Ken: Is there any example of a show that you feel you got the event, you cracked it, this is fantastic, maybe it’s the orange fur with Avenue Q, and then the people just don’t come or the show just doesn’t work?

Drew: Many, many. The obvious one is Seussical. I thought that the ad campaign was great, David LaChapelle, funky, funny, and the show just didn’t work. Now it’s done everywhere. It’s incredibly successful on the community theater circuit. Everyone has their theory why the show didn’t work; I thought the campaign was great. Liz McCann told me no hit show has a bad ad campaign, meaning once the show succeeds that artwork is inherently knighted as beautiful and the opposite is also true. When a show doesn’t work, the campaign sucks, whether it actually does or not. I have many others that I loved but didn’t work.

Ken: I’m certainly at fault for this because when my shows have not worked in the past one of the first things I think everyone says is, “We’ve got to change the advertising. We’ve got to change the marketing.” How do you deal with people calling you and banging on conference tables – and now there are many people around those tables – saying it’s the art when it isn’t? Can the art really make the difference? Can the advertising make the difference or, at the end of the day, is it that show and that theater and that experience that these people are sharing?

Drew: Well that’s two questions. I’ll take the first one. Honestly, I wish I could say that there’s a way to deal with it but mainly, really you need to know that people need to change it because they are mostly in that place and even though you know it may not really help you actually usually end up changing it because it’s just too difficult for people to see it any other way. It’s one of the things they can control. When someone says, “Whatever we’re doing now certainly isn’t working,” that’s such a difficult thing to argue with and that may not be the reason, but usually you end up changing. On the other hand, can it change it? I have to say a huge turnaround has not happened through advertising unless that advertising is advertising something actually new. So you can recast. Annie Get Your Gun can pick up Reba or Fantasia can go into The Color Purple and you can have a whole new day. You can put the two together, you can have advertising that meets with something really concrete, usually casting, and get something good to happen. In really doing a huge pot of money to turn something around, Rocky would be an example. I do know, and I didn’t do it, that some of the key people on Rocky had done the Mary Poppins campaign and considered that an example of $1 million spent to turn around audience perception. So if you know what the problem is and the problem is something you can actually change, you can sometimes change the way a show is perceived. But I will say that, in the end, what advertising does is take a small amount of success and make it larger. What it doesn’t do is invent success. It’s taken me a lot of years to say that to people but if isn’t there, you can’t make it. If it’s there, you can try to enlarge it, so the game is usually, “Who’s loving it?” Who’s into theater? It’s groups, it’s church groups, it’s African Americans, it’s kids, it’s parents bringing kids, it’s older people. Every show finds a group that’s really particularly loving it. There’s always a pragmatic discussion as to whether there’s enough of those people around but advertising can help you enlarge it – it’s like a drop of water and ripples going out, but the ripples have to already be there for us to amplify them. You don’t invent them, you enlarge them.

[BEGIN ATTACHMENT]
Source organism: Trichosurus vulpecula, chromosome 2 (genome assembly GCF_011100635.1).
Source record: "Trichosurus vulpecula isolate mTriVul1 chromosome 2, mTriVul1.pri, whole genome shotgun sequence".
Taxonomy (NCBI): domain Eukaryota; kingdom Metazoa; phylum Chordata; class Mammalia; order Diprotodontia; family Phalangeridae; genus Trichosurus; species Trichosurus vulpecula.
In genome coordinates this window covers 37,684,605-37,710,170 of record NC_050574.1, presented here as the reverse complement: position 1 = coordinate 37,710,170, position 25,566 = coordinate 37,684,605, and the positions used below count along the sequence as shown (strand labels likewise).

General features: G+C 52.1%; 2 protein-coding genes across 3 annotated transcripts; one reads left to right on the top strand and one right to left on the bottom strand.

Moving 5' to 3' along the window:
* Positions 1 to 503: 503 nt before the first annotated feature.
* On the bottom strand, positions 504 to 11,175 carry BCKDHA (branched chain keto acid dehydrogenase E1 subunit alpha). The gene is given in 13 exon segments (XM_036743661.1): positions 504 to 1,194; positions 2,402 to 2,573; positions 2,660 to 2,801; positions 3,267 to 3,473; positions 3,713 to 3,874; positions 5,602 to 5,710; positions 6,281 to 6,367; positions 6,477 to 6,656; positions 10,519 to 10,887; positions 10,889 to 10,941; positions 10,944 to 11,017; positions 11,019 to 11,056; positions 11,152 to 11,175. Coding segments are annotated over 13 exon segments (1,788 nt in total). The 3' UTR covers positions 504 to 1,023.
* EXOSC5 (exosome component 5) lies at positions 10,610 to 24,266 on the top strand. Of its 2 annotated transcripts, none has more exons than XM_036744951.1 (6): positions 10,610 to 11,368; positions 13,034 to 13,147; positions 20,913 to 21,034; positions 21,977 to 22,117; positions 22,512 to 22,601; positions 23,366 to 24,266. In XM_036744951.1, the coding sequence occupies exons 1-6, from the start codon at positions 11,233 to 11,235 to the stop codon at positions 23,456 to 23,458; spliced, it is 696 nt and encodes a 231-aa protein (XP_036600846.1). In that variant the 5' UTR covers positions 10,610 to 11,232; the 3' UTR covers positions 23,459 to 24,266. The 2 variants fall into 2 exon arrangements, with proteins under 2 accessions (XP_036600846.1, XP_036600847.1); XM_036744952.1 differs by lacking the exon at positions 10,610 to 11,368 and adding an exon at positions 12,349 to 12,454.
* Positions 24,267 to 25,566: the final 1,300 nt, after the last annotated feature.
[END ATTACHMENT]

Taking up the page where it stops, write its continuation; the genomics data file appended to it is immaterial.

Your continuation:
Ken: You obviously work with an enormous number of producers, all sorts of different types. I won’t ask you to name your favorite or least favorite . . . maybe when we shut it off . . . but what are some of the characteristics that you see in the more successful producers or the ones that you think are the real leaders of the industry and doing great things?